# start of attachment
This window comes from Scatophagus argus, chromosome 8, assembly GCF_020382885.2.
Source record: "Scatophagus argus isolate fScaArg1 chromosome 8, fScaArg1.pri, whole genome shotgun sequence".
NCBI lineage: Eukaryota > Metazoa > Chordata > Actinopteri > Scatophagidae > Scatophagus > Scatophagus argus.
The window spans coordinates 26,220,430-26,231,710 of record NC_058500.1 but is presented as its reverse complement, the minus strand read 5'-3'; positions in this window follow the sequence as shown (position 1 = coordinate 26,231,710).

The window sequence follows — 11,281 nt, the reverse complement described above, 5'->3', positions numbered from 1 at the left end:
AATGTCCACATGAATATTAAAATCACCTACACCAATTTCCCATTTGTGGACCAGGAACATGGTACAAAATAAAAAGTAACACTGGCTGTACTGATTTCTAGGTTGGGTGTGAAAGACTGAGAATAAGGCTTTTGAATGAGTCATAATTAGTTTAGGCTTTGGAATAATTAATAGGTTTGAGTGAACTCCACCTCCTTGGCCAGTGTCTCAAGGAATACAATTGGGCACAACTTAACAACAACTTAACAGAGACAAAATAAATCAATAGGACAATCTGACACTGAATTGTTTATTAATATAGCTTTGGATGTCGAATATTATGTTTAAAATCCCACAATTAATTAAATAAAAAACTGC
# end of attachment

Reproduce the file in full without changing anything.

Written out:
This window comes from Scatophagus argus, chromosome 8, assembly GCF_020382885.2.
Source record: "Scatophagus argus isolate fScaArg1 chromosome 8, fScaArg1.pri, whole genome shotgun sequence".
NCBI lineage: Eukaryota > Metazoa > Chordata > Actinopteri > Scatophagidae > Scatophagus > Scatophagus argus.
The window spans coordinates 26,220,430-26,231,710 of record NC_058500.1 but is presented as its reverse complement, the minus strand read 5'-3'; positions in this window follow the sequence as shown (position 1 = coordinate 26,231,710).

The window sequence follows — 11,281 nt, the reverse complement described above, 5'->3', positions numbered from 1 at the left end:
AATGTCCACATGAATATTAAAATCACCTACACCAATTTCCCATTTGTGGACCAGGAACATGGTACAAAATAAAAAGTAACACTGGCTGTACTGATTTCTAGGTTGGGTGTGAAAGACTGAGAATAAGGCTTTTGAATGAGTCATAATTAGTTTAGGCTTTGGAATAATTAATAGGTTTGAGTGAACTCCACCTCCTTGGCCAGTGTCTCAAGGAATACAATTGGGCACAACTTAACAACAACTTAACAGAGACAAAATAAATCAATAGGACAATCTGACACTGAATTGTTTATTAATATAGCTTTGGATGTCGAATATTATGTTTAAAATCCCACAATTAATTAAATAAAAAACTGC